Elephants Understand Pointing, Research Shows

'Cognitively much more like us than has been realized,' expert says

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THURSDAY, Oct. 10 (HealthDay News) -- Elephants don't require training to understand what it means when people point to something and are able to use it as a cue to find food, new research finds.

The finding is especially noteworthy given that many great apes do not understand what their human caretakers mean when they point to something, according to the study, which was published in the Oct. 10 issue of the journal Current Biology.

"By showing that African elephants spontaneously understand human pointing, without any training to do so, we have shown that the ability to understand pointing is not uniquely human but has also evolved in a lineage of animal very remote from the primates," Richard Byrne, of the University of St. Andrews in Scotland, said in a journal news release.

"What elephants share with humans is that they live in an elaborate and complex network in which support, empathy and help for others are critical for survival," Byrne said. "It may be only in such a society that the ability to follow pointing has adaptive value, or, more generally, elephant society may have selected for an ability to understand when others are trying to communicate with them, and they are thus able to work out what pointing is about when they see it."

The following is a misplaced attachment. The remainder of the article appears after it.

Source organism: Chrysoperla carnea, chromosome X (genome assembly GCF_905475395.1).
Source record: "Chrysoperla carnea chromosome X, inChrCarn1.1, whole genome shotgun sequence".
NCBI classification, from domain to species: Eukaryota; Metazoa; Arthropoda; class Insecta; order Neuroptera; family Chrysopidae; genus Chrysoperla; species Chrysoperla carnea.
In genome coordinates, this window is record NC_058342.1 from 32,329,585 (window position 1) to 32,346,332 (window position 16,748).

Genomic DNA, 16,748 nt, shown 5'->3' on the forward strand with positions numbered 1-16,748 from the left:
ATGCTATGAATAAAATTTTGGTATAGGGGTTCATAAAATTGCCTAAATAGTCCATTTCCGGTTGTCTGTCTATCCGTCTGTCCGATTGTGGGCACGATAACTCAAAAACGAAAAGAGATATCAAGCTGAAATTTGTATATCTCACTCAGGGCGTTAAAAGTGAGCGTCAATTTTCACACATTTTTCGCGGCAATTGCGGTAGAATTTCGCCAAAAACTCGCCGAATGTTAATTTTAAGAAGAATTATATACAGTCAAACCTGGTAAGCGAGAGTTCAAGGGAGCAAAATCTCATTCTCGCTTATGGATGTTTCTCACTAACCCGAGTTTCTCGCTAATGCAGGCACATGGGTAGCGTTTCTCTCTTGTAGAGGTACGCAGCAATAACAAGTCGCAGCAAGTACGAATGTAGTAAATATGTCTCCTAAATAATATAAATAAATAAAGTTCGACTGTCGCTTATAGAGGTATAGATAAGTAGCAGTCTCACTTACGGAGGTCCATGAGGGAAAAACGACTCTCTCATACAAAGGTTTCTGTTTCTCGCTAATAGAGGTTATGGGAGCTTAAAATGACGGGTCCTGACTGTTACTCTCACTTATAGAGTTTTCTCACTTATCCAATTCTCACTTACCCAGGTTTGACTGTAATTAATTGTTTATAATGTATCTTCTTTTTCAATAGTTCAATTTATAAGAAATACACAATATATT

Byrne and his colleagues studied elephants who take tourists on rides in southern Africa. The elephants were trained to follow vocal commands, but hadn't been trained to understand the meaning of pointing.

"Of course, we always hoped that our elephants would be able to learn to follow human pointing, or we'd not have carried out the experiments," study first author Anna Smet said in the news release. "What really surprised us is that they did not apparently need to learn anything. Their understanding was as good on the first trial as the last, and we could find no sign of learning over the experiment."

The findings help explain how humans have been able to use wild-caught elephants as work animals for thousands of years.

"Elephants are cognitively much more like us than has been realized, making them able to understand our characteristic way of indicating things in the environment by pointing," Byrne said. "This means that pointing is not a uniquely human part of the language system."

It's possible, the researchers said, that elephants might use their long trunk to do something like pointing.

More information

The World Wildlife Fund has more about elephants.

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